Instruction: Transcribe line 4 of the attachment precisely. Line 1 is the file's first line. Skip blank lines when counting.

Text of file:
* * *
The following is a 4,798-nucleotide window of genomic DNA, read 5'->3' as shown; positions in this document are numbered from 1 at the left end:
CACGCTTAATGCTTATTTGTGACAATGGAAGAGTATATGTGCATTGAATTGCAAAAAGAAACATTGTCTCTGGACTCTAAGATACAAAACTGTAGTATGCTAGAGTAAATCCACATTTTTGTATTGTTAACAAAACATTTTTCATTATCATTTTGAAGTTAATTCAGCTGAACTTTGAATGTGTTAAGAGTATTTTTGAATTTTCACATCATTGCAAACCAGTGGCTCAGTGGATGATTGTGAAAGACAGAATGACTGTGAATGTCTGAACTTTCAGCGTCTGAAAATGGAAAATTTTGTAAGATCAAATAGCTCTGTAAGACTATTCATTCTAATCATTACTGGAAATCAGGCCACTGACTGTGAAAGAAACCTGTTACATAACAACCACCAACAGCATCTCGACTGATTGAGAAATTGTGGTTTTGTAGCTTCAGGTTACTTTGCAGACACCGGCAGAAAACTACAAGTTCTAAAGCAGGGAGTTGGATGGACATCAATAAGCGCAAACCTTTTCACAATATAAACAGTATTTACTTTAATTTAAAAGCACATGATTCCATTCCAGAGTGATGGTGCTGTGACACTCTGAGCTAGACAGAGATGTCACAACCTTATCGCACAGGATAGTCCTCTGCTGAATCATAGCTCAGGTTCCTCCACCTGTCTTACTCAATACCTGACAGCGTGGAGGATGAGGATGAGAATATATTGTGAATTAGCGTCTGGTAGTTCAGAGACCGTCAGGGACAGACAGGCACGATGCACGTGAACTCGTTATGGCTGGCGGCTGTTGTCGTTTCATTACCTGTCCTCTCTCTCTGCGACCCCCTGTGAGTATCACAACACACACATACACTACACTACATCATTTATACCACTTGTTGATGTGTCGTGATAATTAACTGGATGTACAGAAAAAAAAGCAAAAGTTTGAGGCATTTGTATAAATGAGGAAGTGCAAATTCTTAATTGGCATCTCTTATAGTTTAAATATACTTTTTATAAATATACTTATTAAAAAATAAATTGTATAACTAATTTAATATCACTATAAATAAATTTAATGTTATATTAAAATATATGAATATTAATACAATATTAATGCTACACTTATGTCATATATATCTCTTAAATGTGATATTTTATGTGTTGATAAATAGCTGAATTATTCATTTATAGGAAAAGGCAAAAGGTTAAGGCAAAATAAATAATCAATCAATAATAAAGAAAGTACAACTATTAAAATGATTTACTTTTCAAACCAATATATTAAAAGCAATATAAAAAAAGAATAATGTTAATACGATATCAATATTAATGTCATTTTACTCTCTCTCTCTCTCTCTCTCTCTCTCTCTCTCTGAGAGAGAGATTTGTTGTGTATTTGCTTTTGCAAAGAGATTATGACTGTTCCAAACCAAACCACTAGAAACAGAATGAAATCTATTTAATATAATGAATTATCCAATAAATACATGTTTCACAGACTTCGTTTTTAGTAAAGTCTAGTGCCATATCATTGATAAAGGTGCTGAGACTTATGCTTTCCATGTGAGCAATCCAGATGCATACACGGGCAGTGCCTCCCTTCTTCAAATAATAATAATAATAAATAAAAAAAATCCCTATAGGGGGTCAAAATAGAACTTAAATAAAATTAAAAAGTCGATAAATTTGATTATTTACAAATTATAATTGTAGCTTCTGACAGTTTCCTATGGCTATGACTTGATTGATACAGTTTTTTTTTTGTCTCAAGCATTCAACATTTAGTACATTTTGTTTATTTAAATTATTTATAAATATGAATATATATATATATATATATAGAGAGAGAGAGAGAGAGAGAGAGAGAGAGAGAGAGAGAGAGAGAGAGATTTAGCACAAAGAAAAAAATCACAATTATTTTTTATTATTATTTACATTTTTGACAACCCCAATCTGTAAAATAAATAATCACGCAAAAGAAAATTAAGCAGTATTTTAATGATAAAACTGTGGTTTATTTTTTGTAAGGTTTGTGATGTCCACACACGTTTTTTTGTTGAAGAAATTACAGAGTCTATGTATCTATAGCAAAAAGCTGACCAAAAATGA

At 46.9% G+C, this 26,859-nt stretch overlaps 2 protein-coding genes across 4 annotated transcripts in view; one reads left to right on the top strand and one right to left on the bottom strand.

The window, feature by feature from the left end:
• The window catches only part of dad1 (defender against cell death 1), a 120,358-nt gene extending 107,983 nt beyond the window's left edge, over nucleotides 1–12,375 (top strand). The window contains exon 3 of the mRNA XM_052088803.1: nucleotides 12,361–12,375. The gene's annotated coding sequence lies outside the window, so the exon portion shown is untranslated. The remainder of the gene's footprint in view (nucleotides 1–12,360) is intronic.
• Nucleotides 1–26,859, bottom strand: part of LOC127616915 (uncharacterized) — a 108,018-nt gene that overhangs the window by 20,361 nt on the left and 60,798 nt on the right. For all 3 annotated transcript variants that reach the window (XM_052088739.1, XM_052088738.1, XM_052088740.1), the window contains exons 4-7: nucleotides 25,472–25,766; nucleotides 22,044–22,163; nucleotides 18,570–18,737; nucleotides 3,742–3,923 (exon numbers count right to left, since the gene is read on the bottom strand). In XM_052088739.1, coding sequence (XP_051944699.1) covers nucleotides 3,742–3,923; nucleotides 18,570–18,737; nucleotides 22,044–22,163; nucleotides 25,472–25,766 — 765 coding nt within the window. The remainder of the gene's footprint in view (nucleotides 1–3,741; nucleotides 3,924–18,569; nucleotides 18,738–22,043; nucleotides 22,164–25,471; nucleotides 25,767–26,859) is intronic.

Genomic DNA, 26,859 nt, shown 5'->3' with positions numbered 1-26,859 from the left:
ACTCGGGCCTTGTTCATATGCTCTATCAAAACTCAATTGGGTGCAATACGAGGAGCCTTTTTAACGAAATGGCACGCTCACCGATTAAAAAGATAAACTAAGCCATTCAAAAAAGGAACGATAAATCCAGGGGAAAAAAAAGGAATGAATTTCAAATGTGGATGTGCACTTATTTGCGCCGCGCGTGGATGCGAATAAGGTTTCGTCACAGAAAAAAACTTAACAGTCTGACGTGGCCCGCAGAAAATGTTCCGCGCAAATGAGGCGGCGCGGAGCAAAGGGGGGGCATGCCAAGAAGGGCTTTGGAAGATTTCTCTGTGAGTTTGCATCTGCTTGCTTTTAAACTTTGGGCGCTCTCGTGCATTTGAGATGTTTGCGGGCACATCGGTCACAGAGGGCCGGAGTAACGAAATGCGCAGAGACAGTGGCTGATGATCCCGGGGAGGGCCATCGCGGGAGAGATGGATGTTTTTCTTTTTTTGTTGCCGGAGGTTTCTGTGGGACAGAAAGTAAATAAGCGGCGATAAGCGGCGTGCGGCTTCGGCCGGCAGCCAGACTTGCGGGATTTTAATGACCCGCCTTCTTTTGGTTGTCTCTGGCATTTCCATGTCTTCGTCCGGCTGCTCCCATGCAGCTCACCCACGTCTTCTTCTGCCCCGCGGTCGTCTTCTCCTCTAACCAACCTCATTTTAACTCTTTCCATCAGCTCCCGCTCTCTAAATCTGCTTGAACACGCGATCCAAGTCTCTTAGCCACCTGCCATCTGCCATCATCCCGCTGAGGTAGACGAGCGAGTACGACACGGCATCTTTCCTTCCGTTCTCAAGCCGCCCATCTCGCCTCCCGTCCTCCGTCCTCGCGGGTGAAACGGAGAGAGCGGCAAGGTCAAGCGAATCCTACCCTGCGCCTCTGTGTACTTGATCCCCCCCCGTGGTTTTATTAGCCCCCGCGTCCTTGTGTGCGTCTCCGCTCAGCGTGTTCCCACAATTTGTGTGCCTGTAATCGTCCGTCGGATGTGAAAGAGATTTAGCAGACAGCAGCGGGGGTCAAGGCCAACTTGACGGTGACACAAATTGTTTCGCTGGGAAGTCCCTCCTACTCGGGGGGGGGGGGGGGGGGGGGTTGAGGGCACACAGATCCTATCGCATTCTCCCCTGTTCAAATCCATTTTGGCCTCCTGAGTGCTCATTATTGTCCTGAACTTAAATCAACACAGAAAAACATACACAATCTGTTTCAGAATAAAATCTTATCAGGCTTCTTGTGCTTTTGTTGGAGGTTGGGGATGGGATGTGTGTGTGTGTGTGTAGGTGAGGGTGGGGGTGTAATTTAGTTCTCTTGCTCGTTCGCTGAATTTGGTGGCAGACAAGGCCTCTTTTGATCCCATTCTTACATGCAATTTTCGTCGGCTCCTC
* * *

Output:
The window, feature by feature from the left end: